13 Healthy Eating Tips for a Busy Lifestyle


With deadlines to meet, after work drinks, frequent dining out, late nights and early mornings, it’s easy to forget how simple it is to take control of your health. The following healthy eating tips outline some of the simplest ways to enhance your everyday health, boost your metabolism, maintain a healthy weight, increase brain function and start feeling powerful from the inside out.

1. Start Your Day Off Right, Eat Breakfast

Eating breakfast is important for sustaining energy levels and aiding in blood sugar management. Avoid eating a breakfast that is high in carbohydrates and sugar. This just sets us up for a blood sugar rollercoaster.

Choose a healthy breakfast that is:

  • high in complex carbohydrates (oatmeal, cereals, fruits, vegetables)
  • high in fiber (whole grain cereals and breads, ground flax and chia)
  • rich in protein (nuts, seeds, non-dairy almond or hemp milk, organic cow's milk and yogurt, eggs, quality protein powders)
  • and provides good fats (nuts, seeds, avocados, healthy oils like extra virgin olive, flax and coconut)

2. Don’t Rely On Coffee!

Excess coffee overloads your liver, dehydrates you (coffee is a diuretic) and increases the risk of blood sugar irregularities (afternoon energy dips sound familiar?). Your liver is the body’s detoxifying organ and if overloaded, your chances for disease, sluggishness and weight gain will increase. Try to decrease coffee or eliminate it altogether. There are some great coffee alternatives on the market. You can also enjoy herbal teas: dandelion root (liver detox), ginseng (energy), oolong (weight loss), green tea (concentration), and peppermint (stomach ease).

Read more: Caffeine Not Necessary. 4 Superfoods for Energy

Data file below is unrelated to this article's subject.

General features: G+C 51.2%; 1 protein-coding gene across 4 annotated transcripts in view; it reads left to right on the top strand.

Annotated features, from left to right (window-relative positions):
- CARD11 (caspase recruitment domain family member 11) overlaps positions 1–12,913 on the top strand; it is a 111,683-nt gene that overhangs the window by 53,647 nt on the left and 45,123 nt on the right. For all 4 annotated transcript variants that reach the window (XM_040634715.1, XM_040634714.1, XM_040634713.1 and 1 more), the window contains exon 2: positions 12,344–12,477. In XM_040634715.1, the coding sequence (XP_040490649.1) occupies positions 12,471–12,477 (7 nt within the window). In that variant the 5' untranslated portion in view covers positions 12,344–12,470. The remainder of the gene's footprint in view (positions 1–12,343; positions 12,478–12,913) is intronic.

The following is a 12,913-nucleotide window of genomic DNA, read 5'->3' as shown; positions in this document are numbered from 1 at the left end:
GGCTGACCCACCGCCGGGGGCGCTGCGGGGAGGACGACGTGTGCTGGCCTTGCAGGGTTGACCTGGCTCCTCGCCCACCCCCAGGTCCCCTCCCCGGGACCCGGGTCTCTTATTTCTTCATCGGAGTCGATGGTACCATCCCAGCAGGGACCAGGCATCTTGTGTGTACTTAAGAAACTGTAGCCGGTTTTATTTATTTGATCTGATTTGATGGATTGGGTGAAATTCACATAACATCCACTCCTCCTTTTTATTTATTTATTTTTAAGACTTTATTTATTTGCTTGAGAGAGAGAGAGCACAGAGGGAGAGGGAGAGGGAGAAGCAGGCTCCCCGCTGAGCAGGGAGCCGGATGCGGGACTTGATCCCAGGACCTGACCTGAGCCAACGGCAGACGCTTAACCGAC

3. Stay Hydrated

This step is as easy as carrying a stainless steel or glass water bottle with you. Count how many times you fill it up. At least eight glasses of water a day will keep your energy levels high, your hunger down, your digestion smooth and your concentration sharp. When we are dehydrated, our bodies often mistake this feeling for hunger. Make sure to not drink water before meals as this can hinder digestion. Drink 20 minutes before and 60 or minutes after. Also, try and drink room temperature water because cold water increases gastrointestinal contraction and slows digestion down.

4. Decrease Packaged and Refined Foods

Most packaged goods are loaded with sugar, excess sodium, stabilizers, preservatives and Scary Seven ingredients like artificial colors and flavors. If you cannot pronounce even one ingredient, skip it! Another good rule of thumb is "the fewer the ingredients the better."


5. Eat Local, Whole Foods

How did our ancestors eat 100 years ago? Fresh meats, fish, beans, grains, nuts, seeds and fruit and veggies is what our ancestors relied on. Whole foods are the key to good health. When you’re wondering what you can bring to snack on during the day, try bringing a nut bar, some fruit or sliced veggies.

6. Dine out the Smart Way

When ordering meat at a restaurant, look for words like steamed, baked, poached, roasted, broiled or grilled. Do your best to avoid foods with the words fried, au gratin, crispy, escalloped, pan-fried, sautéed or stuffed which are good indications that the foods are high in fat and calories. If an item calls for one of these options, ask the food item to be grilled, steamed, or baked instead.

7. Limit Alcohol Intake

For every alcoholic drink you have, drink a glass of water. Alcohol dehydrates, lowers inhibitions and increases your appetite. As a rule of thumb, men should have no more than two drinks daily and females no more than one. Healthier alternatives are light beer, virgin Caesar, white wine spritzer, sparkling water or just straight up water with lots of lemon. No one needs to know your drink is non-alcoholic, just ask for it in a tumbler or whisky glass.

Read more: 8 Reasons to Start Your Day With Lemon Water